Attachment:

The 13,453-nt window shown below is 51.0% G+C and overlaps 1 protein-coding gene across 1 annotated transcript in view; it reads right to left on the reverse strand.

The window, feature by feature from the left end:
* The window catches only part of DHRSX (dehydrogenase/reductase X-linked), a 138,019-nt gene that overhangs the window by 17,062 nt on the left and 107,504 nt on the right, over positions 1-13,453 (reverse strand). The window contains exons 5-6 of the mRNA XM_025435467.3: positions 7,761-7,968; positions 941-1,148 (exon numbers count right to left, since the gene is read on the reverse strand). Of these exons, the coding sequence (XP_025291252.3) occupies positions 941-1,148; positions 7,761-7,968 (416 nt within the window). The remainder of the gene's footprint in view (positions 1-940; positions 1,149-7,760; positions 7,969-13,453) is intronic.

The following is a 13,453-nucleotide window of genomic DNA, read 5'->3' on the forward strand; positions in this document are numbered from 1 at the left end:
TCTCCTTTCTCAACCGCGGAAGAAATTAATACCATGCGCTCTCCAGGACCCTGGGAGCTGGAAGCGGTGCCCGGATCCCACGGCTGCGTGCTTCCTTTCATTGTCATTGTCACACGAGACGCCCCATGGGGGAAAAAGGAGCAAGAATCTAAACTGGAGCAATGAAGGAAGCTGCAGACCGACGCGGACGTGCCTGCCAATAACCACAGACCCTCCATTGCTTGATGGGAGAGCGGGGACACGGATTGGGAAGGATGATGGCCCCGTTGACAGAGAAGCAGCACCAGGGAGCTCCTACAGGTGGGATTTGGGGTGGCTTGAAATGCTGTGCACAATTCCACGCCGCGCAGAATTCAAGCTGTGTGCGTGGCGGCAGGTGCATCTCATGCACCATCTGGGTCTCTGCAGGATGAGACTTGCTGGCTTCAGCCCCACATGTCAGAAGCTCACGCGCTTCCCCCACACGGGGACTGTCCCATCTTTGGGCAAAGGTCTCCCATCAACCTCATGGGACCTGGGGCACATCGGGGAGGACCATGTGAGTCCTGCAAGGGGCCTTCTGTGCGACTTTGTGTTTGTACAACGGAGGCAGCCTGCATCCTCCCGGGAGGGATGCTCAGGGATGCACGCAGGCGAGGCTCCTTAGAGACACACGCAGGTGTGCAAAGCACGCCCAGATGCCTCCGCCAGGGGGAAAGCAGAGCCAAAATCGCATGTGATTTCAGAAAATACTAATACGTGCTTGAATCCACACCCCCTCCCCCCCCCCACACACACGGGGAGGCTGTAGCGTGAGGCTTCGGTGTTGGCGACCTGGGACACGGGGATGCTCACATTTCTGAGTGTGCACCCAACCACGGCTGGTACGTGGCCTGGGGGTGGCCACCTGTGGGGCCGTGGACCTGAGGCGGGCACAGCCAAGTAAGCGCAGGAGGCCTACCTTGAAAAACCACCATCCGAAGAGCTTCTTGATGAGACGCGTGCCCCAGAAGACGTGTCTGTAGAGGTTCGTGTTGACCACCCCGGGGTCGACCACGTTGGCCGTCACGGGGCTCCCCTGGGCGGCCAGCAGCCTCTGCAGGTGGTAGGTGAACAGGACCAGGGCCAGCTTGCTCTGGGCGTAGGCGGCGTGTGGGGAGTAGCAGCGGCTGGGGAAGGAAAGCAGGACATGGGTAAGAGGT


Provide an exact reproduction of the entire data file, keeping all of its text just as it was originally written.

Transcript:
The 13,453-nt window shown below is 51.0% G+C and overlaps 1 protein-coding gene across 1 annotated transcript in view; it reads right to left on the reverse strand.

The window, feature by feature from the left end:
* The window catches only part of DHRSX (dehydrogenase/reductase X-linked), a 138,019-nt gene that overhangs the window by 17,062 nt on the left and 107,504 nt on the right, over positions 1-13,453 (reverse strand). The window contains exons 5-6 of the mRNA XM_025435467.3: positions 7,761-7,968; positions 941-1,148 (exon numbers count right to left, since the gene is read on the reverse strand). Of these exons, the coding sequence (XP_025291252.3) occupies positions 941-1,148; positions 7,761-7,968 (416 nt within the window). The remainder of the gene's footprint in view (positions 1-940; positions 1,149-7,760; positions 7,969-13,453) is intronic.

The following is a 13,453-nucleotide window of genomic DNA, read 5'->3' on the forward strand; positions in this document are numbered from 1 at the left end:
TCTCCTTTCTCAACCGCGGAAGAAATTAATACCATGCGCTCTCCAGGACCCTGGGAGCTGGAAGCGGTGCCCGGATCCCACGGCTGCGTGCTTCCTTTCATTGTCATTGTCACACGAGACGCCCCATGGGGGAAAAAGGAGCAAGAATCTAAACTGGAGCAATGAAGGAAGCTGCAGACCGACGCGGACGTGCCTGCCAATAACCACAGACCCTCCATTGCTTGATGGGAGAGCGGGGACACGGATTGGGAAGGATGATGGCCCCGTTGACAGAGAAGCAGCACCAGGGAGCTCCTACAGGTGGGATTTGGGGTGGCTTGAAATGCTGTGCACAATTCCACGCCGCGCAGAATTCAAGCTGTGTGCGTGGCGGCAGGTGCATCTCATGCACCATCTGGGTCTCTGCAGGATGAGACTTGCTGGCTTCAGCCCCACATGTCAGAAGCTCACGCGCTTCCCCCACACGGGGACTGTCCCATCTTTGGGCAAAGGTCTCCCATCAACCTCATGGGACCTGGGGCACATCGGGGAGGACCATGTGAGTCCTGCAAGGGGCCTTCTGTGCGACTTTGTGTTTGTACAACGGAGGCAGCCTGCATCCTCCCGGGAGGGATGCTCAGGGATGCACGCAGGCGAGGCTCCTTAGAGACACACGCAGGTGTGCAAAGCACGCCCAGATGCCTCCGCCAGGGGGAAAGCAGAGCCAAAATCGCATGTGATTTCAGAAAATACTAATACGTGCTTGAATCCACACCCCCTCCCCCCCCCCACACACACGGGGAGGCTGTAGCGTGAGGCTTCGGTGTTGGCGACCTGGGACACGGGGATGCTCACATTTCTGAGTGTGCACCCAACCACGGCTGGTACGTGGCCTGGGGGTGGCCACCTGTGGGGCCGTGGACCTGAGGCGGGCACAGCCAAGTAAGCGCAGGAGGCCTACCTTGAAAAACCACCATCCGAAGAGCTTCTTGATGAGACGCGTGCCCCAGAAGACGTGTCTGTAGAGGTTCGTGTTGACCACCCCGGGGTCGACCACGTTGGCCGTCACGGGGCTCCCCTGGGCGGCCAGCAGCCTCTGCAGGTGGTAGGTGAACAGGACCAGGGCCAGCTTGCTCTGGGCGTAGGCGGCGTGTGGGGAGTAGCAGCGGCTGGGGAAGGAAAGCAGGACATGGGTAAGAGGT